Saturday 3 December 2016

Flashback 1934: an unexpected stop in Clare by cross-Atlantic aviators

This weekend 82 years ago, two aviators attempted the first flight from the US to Italy but made an unscheduled stop in Co Clare en route

Ger Siggins

Published 15/05/2016 | 02:30

Flying visit: Cesare Sabelli (in cravat) and George Pond (wearing goggles) with locals In Lahinch. Photo: NPA/Independent Newspapers Collection - independentarchives.ie
Flying visit: Cesare Sabelli (in cravat) and George Pond (wearing goggles) with locals In Lahinch. Photo: NPA/Independent Newspapers Collection - independentarchives.ie

Nowadays, it takes less than 10 hours, costs less than €1,000 return, and thousands of people do it every day. But 80 years ago, it was still a feat that had only been completed in the dreams of aviation pioneers. Transatlantic flight was in its infancy, and the journey from New York to Rome was still to be made.

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In May 1934, two men from either end of that itinerary teamed up to attempt the flight and they ended up not in the Eternal City but in Hennessy's farm near Lahinch in Co Clare.

The pair, Lieutenant Cesare Sabelli from Italy and American Captain George Pond had left Floyd Bennett Field in Brooklyn, New York at 7.24am on May 14. They were on board a Bellanca CH-300 Pacemaker monoplane named the Leonardo da Vinci.

All went well for the first 30 hours or so but they suffered fuelling troubles 400 miles off the west coast and made a forced landing at Cloneyogan. Despite failing in their main objective, the men still made what was considered the eighth full-flight across the Atlantic. The locals saw the plane coming in low and rushed to where it had landed. The men were helped out of the Leonardo da Vinci and found to be uninjured but exhausted after almost a day-and-a-half in the air.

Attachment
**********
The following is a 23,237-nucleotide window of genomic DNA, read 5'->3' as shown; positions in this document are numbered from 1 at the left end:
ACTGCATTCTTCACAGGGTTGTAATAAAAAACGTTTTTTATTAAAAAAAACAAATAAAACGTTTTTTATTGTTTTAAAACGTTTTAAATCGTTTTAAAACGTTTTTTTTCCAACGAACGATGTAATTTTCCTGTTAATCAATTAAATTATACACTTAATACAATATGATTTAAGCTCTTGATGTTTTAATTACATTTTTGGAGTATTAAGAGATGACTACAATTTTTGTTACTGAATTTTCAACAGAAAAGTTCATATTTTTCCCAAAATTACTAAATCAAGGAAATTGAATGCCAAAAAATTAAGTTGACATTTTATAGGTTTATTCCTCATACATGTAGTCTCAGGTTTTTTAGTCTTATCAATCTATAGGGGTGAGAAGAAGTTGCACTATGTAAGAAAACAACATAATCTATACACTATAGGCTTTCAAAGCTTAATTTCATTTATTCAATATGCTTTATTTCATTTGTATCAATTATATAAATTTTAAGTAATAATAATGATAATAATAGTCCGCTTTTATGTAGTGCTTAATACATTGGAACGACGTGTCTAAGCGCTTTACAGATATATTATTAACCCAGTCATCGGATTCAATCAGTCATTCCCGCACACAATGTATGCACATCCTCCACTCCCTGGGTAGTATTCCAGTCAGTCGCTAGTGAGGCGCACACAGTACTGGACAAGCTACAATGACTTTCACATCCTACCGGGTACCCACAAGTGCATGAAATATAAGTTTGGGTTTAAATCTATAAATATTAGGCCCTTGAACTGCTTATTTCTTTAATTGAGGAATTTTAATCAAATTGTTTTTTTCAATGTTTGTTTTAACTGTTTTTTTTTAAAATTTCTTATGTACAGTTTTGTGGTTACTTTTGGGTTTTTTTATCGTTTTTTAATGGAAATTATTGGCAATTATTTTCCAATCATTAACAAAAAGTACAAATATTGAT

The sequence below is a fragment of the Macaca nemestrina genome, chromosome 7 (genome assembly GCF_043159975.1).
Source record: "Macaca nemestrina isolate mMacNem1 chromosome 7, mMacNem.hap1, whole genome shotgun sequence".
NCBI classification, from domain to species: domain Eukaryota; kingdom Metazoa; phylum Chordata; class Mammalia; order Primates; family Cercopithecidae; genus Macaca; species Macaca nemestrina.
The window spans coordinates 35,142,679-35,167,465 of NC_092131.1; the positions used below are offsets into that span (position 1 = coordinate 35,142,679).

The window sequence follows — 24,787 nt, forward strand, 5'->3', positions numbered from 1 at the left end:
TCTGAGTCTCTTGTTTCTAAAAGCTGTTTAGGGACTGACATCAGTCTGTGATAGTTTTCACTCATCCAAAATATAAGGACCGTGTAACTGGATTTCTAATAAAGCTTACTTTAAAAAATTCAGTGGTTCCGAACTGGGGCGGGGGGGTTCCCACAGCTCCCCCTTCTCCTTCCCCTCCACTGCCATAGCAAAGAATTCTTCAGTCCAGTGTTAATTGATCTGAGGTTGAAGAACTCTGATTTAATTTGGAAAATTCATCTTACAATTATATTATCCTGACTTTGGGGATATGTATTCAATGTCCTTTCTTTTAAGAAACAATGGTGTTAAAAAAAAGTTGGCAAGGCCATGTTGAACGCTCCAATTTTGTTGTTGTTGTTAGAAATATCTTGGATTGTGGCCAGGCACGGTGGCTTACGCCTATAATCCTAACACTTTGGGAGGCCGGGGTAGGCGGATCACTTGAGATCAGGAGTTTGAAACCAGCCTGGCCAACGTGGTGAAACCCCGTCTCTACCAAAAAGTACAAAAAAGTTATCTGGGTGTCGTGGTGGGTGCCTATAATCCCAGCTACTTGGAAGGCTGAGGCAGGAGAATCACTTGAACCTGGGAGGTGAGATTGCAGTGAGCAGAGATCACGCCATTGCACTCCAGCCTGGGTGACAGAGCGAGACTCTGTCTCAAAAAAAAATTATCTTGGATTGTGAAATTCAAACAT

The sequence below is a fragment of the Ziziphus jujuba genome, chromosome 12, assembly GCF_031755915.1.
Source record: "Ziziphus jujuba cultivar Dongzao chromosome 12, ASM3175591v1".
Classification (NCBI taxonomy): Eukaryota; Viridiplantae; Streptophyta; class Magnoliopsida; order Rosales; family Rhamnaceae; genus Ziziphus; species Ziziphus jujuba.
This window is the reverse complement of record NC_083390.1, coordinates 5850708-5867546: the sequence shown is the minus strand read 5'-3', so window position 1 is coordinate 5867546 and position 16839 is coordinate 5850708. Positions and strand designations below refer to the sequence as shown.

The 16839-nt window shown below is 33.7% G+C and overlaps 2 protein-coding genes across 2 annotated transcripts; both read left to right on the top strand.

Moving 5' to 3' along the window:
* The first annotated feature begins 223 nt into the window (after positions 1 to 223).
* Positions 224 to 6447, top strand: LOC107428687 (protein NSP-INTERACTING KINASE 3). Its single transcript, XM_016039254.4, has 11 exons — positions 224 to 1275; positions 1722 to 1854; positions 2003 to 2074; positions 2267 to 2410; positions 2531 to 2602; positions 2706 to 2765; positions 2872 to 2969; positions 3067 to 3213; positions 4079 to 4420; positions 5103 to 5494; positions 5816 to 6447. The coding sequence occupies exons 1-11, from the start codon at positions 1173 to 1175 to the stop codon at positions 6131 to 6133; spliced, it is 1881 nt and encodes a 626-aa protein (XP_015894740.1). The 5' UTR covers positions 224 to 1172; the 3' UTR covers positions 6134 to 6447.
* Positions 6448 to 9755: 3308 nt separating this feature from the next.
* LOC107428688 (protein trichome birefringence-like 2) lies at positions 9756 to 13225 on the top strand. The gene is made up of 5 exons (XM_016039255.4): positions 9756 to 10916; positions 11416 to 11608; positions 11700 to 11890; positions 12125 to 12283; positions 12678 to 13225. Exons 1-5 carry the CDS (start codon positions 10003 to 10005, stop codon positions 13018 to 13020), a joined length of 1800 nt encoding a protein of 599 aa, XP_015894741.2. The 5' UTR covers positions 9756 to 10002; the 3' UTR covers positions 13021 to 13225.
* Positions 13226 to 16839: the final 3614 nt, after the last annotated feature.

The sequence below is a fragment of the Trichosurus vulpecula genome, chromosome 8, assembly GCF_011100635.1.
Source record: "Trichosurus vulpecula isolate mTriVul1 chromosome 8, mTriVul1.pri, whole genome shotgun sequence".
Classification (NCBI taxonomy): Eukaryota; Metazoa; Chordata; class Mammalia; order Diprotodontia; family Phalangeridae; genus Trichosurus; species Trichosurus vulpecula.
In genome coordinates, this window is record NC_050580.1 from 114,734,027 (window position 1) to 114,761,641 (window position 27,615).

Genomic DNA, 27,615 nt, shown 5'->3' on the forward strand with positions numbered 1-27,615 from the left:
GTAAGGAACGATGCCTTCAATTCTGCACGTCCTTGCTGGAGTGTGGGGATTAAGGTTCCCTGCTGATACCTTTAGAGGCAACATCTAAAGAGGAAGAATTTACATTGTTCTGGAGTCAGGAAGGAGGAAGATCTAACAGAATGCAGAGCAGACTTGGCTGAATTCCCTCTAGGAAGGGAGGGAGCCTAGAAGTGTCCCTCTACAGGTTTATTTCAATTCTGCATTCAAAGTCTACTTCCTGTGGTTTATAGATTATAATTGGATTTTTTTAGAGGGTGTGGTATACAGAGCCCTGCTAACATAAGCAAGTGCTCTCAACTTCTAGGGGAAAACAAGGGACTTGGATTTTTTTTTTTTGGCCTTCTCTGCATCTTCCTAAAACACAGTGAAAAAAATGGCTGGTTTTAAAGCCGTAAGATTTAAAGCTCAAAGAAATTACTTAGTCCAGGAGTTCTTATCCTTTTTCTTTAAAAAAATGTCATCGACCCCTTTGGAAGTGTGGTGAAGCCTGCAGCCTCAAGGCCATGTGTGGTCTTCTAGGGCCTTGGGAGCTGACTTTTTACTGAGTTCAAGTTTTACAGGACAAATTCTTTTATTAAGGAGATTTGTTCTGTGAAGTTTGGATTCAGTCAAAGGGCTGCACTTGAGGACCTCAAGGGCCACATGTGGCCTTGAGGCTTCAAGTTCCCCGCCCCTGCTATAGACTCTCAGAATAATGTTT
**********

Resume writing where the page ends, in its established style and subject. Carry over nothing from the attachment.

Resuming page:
The papers reported: "A neighbour, Mr S Hennessy, soon had hot tea, boiled eggs and homemade cake brought to the field; it was the flyers' first real meal since they left New York 32 hours before. Both are keenly appreciative of the hospitality that has been shown them.

"Lt Sabelli said: 'We have often heard of the ­hospitality of the Irish people, but all the kindly actions of the people since we landed clearly proves that their reputation for hospitality to all is well deserved'."

A cyclist was sent to Lahinch to fetch the gardaí, and Supt Keenan arrived to escort them to Lahinch.

'Transatlantic flyers land in Co Clare' ran the headline in the Irish Independent over a report which related how the men had been forced down after a flight bedevilled by technical problems which saw them fly 'blind' for most of the way.

"They walked into Lahinch almost unobserved and, going to the Commercial Hotel there, booked rooms and went off to bed."

The Irish Army Air Corps, founded just a decade before, sent a mechanic down from Baldonnel and they spent a week getting the Leonardo da Vinci back to condition. Before they left, the aviators dropped into Séamus Hennessy to say thank you and to have tea with him and his family.

The plane took off once more, but had a bumpy start, skimming the hedge before it rose into the sky en route to Baldonnel.

After further checks and refuelling there, the men set off for Rome. The flight was again 'bedevilled' however, and they needed further stops in Cardiff and London for repairs.

The pair arrived in Rome on June 12, a month after leaving New York, but their feat was still lauded with a public reception with Benito Mussolini.

George Pond, a member of the wealthy Pond's creams and cosmetics family, died 17 months later in a bid to set a record flight from England to Australia. He and his co-pilot Charles Kingsford Smith hit a monsoon over the Bay of Bengal, lost control and spun into the water.

Their bodies were never found.

Cesare Sabelli, who history remembers as the first pilot to send a radio transmission from an aircraft, later became a US citizen and ran an art-and-antiques reproduction business. He died, aged 86, in 1984.

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